In British Columbia, Canada there is a resort area, Whistler, with many black bears. Among the other attractions are paintball gun wars. They sound a horn to announce when the game begins. The bears take that as a dinner bell, they eat the paintballs, which were designed to appeal to wildlife as food so the humans would not have to clean them up. Kids playing paintball and bears peacefully coexist.
In the past, there were parks where people intentionally fed black bears. This did occasionally result in a mauling, but quite rarely, which was why the practice continued.
These same urban coyotes do commonly attack our dogs, cats, and other pets. In fact, our pets can be a significant part of their diet. Nevertheless, they know by instinct or otherwise that they should not attack human children.
Most predators live in environments where they can not simply eat anything that moves. If they did they would rapidly eat something poisonous or otherwise dangerous to eat and never reproduce.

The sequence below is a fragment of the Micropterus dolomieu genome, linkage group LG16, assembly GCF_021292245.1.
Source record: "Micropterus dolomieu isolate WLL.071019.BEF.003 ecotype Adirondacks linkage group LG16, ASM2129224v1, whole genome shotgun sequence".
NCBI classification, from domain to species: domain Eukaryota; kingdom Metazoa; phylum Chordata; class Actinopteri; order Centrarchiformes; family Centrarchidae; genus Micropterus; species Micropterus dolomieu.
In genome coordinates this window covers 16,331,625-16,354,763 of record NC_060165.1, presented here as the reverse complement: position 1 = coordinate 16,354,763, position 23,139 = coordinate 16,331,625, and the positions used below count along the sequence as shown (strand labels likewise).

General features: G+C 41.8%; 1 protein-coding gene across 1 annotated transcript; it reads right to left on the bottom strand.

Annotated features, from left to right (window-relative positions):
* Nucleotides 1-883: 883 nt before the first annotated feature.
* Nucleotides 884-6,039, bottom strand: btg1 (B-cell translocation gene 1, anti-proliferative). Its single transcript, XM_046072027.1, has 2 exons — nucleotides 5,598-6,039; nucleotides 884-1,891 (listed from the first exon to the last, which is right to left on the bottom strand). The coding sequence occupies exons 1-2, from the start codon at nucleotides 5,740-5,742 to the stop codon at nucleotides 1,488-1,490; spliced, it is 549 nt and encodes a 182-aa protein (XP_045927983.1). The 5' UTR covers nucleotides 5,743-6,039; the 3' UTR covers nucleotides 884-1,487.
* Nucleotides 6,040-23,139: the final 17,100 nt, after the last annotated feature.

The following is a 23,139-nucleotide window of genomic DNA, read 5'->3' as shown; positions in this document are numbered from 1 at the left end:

In fact, the first animal a mammal predator is likely eat is an amphibian and amphibians are poisonous. When I was a child the easiest vertebrate to catch was an amphibian, for example, a toad. I have had far more opportunities to catch a frog or a toad, than a reptile, mammal, or bird. We see birds all the time, but they fly. Wild mammals, squirrels, are also seen all the time, but they run and climb trees. Lizards are pretty fast, and I have rarely seen snakes. Amphibians are reasonably common and relatively easy to catch. Amphibians are also normally poisonous to eat. We eat frog legs and not the rest of the frog in part because some of the other parts are poisonous. So the easiest vertebrate a predator can catch, and therefore the first vertebrate they would probably eat is poisonous.
This is not just coincidence. If it is slow and easy to catch how does it survive? One obvious answer is poison.
Beyond amphibians, there are other dangers: snakes, spiders, scorpions, bees, hornets, and other poisonous invertebrates. Predators also have to be careful about porcupines, whose quills can work there way into the predator's flesh until they harm a vital organ and kill the predator. Even skunks could be dangerous to the predator. The stench might make it difficult to hunt until it wore off and by that time the predator could have died of hunger.